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I’ve built the TOW kit. They offer 2 different barrels. Neither are PC , but the Colerain 44” barrel is closer. None were made left handed however.
Building from a blank would be better, but if you’re not up for that, I think the TOW kit is closer.
The Wilson is an English trade gun, not French.
 

oldwood

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Naturally the French have a flowery description of their musket stock shape.........Ped de Vasche , or Foot of the Cow.. Hope my spelling was correct.....When I hold my copy of a French Indian trade musket , I feel amused at the comparison. Don't get me wrong , I love the stock architecture...........oldwood
 

Cruzatte

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I'm left handed, and have no issues shooting the Track fusil. And yes, I did get smacked in the face a time or two until I learned to put the butt right in the pocket of my shoulder and look over the top of the barrel. There isn't as much drop to the stock as you might at first glance think.
 

pipascus

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I’ve built the TOW kit. They offer 2 different barrels. Neither are PC , but the Colerain 44” barrel is closer. None were made left handed however.
Building from a blank would be better, but if you’re not up for that, I think the TOW kit is closer.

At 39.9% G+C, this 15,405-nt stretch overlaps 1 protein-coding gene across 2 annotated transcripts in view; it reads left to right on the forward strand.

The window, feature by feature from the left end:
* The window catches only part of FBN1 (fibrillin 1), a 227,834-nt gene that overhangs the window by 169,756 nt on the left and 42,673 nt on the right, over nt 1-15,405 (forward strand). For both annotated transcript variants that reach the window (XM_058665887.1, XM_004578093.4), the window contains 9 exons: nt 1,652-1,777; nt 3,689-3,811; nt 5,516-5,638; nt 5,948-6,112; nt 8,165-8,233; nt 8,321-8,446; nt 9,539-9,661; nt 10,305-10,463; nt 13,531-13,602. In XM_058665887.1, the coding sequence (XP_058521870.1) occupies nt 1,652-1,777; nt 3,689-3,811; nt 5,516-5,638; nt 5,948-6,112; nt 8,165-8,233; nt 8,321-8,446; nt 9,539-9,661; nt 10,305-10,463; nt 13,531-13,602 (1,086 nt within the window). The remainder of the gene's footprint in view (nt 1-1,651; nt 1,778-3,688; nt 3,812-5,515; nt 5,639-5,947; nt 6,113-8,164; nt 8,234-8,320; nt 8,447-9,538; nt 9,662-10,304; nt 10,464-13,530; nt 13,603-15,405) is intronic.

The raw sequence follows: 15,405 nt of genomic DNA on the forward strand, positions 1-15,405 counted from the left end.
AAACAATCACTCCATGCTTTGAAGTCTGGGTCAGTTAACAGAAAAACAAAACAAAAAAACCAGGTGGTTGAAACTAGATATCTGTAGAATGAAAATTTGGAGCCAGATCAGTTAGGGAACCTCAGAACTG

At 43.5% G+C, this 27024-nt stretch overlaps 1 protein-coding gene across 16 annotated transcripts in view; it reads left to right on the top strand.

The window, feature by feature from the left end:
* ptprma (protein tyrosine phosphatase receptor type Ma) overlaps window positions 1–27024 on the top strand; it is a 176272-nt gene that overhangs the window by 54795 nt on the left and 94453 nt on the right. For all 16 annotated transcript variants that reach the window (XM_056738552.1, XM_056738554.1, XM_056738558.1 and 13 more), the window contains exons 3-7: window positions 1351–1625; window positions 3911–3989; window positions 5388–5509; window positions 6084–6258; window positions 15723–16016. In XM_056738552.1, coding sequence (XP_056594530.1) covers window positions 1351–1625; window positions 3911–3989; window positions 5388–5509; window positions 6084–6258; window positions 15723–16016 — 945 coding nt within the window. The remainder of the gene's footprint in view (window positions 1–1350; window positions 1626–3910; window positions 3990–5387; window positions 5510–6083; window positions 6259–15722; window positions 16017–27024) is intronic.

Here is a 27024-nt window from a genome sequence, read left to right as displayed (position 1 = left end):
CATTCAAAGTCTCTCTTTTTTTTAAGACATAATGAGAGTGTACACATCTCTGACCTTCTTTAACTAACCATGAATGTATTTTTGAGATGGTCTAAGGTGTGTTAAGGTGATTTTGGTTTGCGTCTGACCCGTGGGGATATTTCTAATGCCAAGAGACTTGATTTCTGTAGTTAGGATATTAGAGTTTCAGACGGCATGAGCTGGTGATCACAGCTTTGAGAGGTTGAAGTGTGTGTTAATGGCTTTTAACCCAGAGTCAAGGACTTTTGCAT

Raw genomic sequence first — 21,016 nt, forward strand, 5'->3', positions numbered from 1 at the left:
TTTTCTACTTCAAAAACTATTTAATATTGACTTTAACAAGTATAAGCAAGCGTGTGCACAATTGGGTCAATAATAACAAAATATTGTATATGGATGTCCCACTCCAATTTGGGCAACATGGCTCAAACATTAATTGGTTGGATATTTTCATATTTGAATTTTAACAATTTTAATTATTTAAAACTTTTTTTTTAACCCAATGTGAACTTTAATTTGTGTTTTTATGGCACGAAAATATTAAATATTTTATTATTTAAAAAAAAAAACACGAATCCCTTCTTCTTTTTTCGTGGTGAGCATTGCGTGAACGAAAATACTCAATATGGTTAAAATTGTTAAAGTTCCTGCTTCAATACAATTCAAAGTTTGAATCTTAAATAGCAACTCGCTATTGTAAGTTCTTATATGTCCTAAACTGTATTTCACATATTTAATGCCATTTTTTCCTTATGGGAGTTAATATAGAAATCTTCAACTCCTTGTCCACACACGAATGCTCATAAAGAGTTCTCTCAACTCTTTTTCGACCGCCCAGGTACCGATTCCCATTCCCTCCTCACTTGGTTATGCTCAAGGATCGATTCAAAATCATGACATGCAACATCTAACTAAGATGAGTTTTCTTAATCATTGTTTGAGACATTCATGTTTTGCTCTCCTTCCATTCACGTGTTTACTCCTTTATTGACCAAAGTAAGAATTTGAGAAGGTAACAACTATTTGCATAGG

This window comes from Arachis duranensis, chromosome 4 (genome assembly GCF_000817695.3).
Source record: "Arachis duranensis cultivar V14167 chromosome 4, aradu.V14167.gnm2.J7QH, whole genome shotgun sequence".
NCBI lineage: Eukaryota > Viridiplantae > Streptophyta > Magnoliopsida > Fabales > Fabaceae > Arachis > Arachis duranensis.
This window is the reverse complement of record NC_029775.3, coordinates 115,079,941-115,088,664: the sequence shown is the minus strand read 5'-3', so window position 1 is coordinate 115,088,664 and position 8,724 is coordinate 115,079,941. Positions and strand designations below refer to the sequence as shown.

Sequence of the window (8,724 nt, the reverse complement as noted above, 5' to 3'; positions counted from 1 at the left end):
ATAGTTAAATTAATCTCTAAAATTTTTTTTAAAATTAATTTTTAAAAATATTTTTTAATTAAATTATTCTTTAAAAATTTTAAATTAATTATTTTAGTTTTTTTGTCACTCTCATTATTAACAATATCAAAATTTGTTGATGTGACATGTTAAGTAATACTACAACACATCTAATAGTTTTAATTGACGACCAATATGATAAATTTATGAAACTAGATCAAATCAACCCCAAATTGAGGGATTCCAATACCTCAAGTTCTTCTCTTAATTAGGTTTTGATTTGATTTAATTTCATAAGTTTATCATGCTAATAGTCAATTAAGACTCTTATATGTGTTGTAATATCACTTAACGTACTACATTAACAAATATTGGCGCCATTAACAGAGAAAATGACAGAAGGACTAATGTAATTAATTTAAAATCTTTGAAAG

The Wilson is an English trade gun, not French.
Thank you for pointing that out. I was thrown off by the description: "The gun also features the very elegant French style stock architecture with a curving comb line, wrist and belly line." But then at the end ( I didn't notice) says it's English!
 

pipascus

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I'm left handed, and have no issues shooting the Track fusil. And yes, I did get smacked in the face a time or two until I learned to put the butt right in the pocket of my shoulder and look over the top of the barrel. There isn't as much drop to the stock as you might at first glance think.
Do you mean the stock does not go pressed against the shoulder, but under the armpit?
Sorry if it's a dumb question, but never shot a FDC.
 

pipascus